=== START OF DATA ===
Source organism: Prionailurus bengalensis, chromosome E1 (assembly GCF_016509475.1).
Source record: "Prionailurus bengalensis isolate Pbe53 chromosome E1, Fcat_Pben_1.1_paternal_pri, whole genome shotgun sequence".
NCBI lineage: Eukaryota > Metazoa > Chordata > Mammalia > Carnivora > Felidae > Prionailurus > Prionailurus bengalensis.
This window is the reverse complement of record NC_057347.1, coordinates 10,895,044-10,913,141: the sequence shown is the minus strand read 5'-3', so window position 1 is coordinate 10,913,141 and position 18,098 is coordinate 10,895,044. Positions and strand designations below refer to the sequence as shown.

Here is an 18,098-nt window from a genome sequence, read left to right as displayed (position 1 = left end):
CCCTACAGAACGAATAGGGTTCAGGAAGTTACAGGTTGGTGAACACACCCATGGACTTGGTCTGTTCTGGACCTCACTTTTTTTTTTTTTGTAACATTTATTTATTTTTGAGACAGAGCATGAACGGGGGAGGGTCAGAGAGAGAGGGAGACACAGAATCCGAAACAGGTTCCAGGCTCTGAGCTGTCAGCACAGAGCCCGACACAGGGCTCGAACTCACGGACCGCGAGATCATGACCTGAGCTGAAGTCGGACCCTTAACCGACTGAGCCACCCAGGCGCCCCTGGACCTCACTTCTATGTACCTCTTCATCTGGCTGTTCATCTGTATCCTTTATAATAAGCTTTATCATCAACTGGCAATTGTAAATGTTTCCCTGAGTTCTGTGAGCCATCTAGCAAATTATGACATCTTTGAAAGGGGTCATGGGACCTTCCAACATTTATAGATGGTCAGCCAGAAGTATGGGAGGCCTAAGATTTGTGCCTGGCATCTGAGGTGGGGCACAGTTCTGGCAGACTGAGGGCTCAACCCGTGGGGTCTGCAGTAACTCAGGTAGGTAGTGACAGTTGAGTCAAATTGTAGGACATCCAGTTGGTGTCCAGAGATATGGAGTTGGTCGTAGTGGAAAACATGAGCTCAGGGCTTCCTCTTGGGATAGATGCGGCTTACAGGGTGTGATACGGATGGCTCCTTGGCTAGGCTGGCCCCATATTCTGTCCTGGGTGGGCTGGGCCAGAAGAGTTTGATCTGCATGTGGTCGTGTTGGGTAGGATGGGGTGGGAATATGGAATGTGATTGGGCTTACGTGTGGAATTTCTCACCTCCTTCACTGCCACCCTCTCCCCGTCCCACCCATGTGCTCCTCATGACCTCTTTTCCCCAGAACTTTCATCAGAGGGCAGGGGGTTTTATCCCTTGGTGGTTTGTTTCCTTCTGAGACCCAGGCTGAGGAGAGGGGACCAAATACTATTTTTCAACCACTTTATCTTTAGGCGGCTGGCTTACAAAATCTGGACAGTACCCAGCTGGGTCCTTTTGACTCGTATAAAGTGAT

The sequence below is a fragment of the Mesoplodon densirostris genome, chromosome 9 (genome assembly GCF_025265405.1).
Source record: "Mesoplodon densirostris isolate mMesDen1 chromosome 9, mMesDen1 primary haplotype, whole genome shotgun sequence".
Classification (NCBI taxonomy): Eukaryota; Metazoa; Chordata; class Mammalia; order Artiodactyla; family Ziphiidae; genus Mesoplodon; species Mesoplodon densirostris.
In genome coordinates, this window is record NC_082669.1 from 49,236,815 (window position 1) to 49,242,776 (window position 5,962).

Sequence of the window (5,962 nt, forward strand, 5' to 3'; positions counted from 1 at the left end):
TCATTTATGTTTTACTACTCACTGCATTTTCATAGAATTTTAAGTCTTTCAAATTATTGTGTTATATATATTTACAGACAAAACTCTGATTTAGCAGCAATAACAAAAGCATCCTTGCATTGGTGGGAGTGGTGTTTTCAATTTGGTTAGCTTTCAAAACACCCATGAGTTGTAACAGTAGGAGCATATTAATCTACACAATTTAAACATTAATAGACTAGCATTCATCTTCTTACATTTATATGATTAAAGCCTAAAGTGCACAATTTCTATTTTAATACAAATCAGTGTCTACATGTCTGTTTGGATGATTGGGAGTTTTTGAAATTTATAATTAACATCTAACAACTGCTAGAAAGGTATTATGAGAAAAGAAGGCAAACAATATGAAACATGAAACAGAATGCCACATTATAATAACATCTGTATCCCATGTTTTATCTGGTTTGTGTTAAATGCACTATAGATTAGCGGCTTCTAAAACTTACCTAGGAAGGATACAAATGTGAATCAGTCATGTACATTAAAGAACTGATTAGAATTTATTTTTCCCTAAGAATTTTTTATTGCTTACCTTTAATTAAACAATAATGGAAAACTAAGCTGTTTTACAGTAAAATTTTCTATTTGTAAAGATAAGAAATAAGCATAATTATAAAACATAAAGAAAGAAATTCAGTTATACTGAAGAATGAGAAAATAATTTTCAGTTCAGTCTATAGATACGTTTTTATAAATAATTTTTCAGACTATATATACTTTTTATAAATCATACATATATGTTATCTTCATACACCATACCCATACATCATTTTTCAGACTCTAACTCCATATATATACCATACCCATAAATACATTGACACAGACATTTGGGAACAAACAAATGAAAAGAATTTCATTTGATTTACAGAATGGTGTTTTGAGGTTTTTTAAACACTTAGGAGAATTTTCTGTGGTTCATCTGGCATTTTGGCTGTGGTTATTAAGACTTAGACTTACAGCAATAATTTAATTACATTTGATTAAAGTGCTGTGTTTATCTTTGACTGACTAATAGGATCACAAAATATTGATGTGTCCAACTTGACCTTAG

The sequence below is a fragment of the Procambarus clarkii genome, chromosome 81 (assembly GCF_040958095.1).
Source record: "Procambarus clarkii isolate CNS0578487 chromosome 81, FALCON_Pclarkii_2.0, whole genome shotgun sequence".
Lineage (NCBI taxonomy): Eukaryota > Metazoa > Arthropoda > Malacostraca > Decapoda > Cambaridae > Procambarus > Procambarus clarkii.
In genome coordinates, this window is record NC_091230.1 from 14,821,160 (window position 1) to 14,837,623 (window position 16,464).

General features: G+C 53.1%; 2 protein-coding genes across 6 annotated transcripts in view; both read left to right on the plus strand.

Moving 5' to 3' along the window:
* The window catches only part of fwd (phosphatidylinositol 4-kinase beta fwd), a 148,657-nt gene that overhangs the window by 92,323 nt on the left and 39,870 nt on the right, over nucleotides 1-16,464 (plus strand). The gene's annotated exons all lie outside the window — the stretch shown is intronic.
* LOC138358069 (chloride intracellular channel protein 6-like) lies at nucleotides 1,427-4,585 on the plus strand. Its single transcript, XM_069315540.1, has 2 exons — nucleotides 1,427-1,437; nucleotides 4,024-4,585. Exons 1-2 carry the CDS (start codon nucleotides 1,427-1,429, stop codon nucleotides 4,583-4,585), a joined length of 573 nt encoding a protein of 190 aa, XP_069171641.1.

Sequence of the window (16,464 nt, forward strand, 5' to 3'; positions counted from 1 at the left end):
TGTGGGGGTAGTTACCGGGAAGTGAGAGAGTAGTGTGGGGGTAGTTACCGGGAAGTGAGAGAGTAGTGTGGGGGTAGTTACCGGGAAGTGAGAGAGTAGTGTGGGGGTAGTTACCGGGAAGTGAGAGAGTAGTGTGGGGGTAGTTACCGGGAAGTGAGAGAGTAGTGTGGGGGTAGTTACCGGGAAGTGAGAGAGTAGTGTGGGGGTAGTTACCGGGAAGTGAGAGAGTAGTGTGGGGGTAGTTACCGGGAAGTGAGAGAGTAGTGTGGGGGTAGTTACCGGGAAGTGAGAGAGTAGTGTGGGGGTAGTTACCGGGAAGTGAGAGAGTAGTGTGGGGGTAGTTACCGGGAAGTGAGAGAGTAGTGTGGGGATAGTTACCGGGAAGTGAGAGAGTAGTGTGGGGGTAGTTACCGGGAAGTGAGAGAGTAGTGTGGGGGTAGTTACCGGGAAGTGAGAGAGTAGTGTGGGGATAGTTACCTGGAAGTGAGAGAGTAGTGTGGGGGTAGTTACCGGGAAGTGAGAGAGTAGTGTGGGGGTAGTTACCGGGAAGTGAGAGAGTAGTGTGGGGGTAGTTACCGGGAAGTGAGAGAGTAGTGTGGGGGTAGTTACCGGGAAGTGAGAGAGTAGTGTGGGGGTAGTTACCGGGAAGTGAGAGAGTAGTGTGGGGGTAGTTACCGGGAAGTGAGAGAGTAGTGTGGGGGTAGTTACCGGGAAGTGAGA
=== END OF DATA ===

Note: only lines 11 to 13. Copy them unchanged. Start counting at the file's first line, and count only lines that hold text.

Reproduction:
Sequence of the window (5,962 nt, forward strand, 5' to 3'; positions counted from 1 at the left end):
TCATTTATGTTTTACTACTCACTGCATTTTCATAGAATTTTAAGTCTTTCAAATTATTGTGTTATATATATTTACAGACAAAACTCTGATTTAGCAGCAATAACAAAAGCATCCTTGCATTGGTGGGAGTGGTGTTTTCAATTTGGTTAGCTTTCAAAACACCCATGAGTTGTAACAGTAGGAGCATATTAATCTACACAATTTAAACATTAATAGACTAGCATTCATCTTCTTACATTTATATGATTAAAGCCTAAAGTGCACAATTTCTATTTTAATACAAATCAGTGTCTACATGTCTGTTTGGATGATTGGGAGTTTTTGAAATTTATAATTAACATCTAACAACTGCTAGAAAGGTATTATGAGAAAAGAAGGCAAACAATATGAAACATGAAACAGAATGCCACATTATAATAACATCTGTATCCCATGTTTTATCTGGTTTGTGTTAAATGCACTATAGATTAGCGGCTTCTAAAACTTACCTAGGAAGGATACAAATGTGAATCAGTCATGTACATTAAAGAACTGATTAGAATTTATTTTTCCCTAAGAATTTTTTATTGCTTACCTTTAATTAAACAATAATGGAAAACTAAGCTGTTTTACAGTAAAATTTTCTATTTGTAAAGATAAGAAATAAGCATAATTATAAAACATAAAGAAAGAAATTCAGTTATACTGAAGAATGAGAAAATAATTTTCAGTTCAGTCTATAGATACGTTTTTATAAATAATTTTTCAGACTATATATACTTTTTATAAATCATACATATATGTTATCTTCATACACCATACCCATACATCATTTTTCAGACTCTAACTCCATATATATACCATACCCATAAATACATTGACACAGACATTTGGGAACAAACAAATGAAAAGAATTTCATTTGATTTACAGAATGGTGTTTTGAGGTTTTTTAAACACTTAGGAGAATTTTCTGTGGTTCATCTGGCATTTTGGCTGTGGTTATTAAGACTTAGACTTACAGCAATAATTTAATTACATTTGATTAAAGTGCTGTGTTTATCTTTGACTGACTAATAGGATCACAAAATATTGATGTGTCCAACTTGACCTTAG

The sequence below is a fragment of the Procambarus clarkii genome, chromosome 81 (assembly GCF_040958095.1).